The question I have about early head ultrasounds is: why do that test at that point? These early tests often serve as a pivot that turns care in one direction or another, either toward continuing care or offering palliative or comfort care.  I do not want to suggest that we should never have these conversations. They are important conversations and sometimes exactly the right conversations that have to happen. But is this the test that should prompt them?  And if we decide that yes, it is necessary to do these head ultrasounds, are we doing enough to support parents through them? Are we giving parents full and comprehensive information about what this test actually means, and what they can do about the results?

Because right now, I think in the majority of units, the two halves of the conversation that happens (the clinical conversation with the data and the statistics and the outcomes) and the parental conversation (the one that is asking for hope, for a prediction about the future, for some certainty that probably can’t and shouldn’t be given) … these two halves do not match up.

 

MRIs

There is a lot of interesting discussion going on these days about MRIs and I wade (as a non-clinician) very hesitantly into this territory … but I bring it up because I think this might be another area where there are two halves of a conversation happening that don’t really fit together as they should.  There was a fascinating article published recently in a science journal called Nature.  “The Brain, Interrupted” tells the story of a family who had a micropreemie, and who decided to continue with care based on the results of his MRI.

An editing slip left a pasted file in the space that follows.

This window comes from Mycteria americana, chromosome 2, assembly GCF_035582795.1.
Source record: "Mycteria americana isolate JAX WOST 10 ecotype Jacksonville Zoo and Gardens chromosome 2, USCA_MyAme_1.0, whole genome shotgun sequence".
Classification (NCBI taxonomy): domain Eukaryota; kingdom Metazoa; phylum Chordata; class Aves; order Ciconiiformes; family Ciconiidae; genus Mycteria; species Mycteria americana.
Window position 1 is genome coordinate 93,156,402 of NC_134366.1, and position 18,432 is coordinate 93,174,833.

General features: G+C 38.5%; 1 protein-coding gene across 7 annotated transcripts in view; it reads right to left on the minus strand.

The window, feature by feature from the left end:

It’s an excellent article, and worth reading in full.  But I want to focus on one small part of it. The mother gives credit to neuroscience for determining that her son would have a  a reasonable quality of life. But what actually gave him that quality?  After you read the article, you realize that it is not a test that saved him. It was his parents who supported him, a medical team who helped him, and the interventions that he is receiving. Not a test but a series of actions.

But lest I sound like I’m throwing another mother under the bus here – and I am really not, because I completely understand and empathize with her perspective – she ends with this quote: “I really hope that they will soon translate what they are discovering into concrete actions that parents can usefully undertake.”  And with that, I can whole-heartedly agree.

Tread softly

I want to be very clear here. I know caregivers in NICUs have immense clinical wisdom, and loving hearts, and they will do what their tiny patients need them to do. I know an immense amount of caring and thought goes into this, and I am so grateful to them for that.  But if you take anything from this post, I would love it if you would remember these beautiful words from Yeats.  Because our children are our dreams.  Please, you wonderful medical people, remember these words when you have something to tell us, a test you have to do (or perhaps not do?), a result you have to share.  Remember when our children are with you and not with us at home where we so want them to be …

 Screenshot 2015-08-27 22.25.28

 

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Kate Robson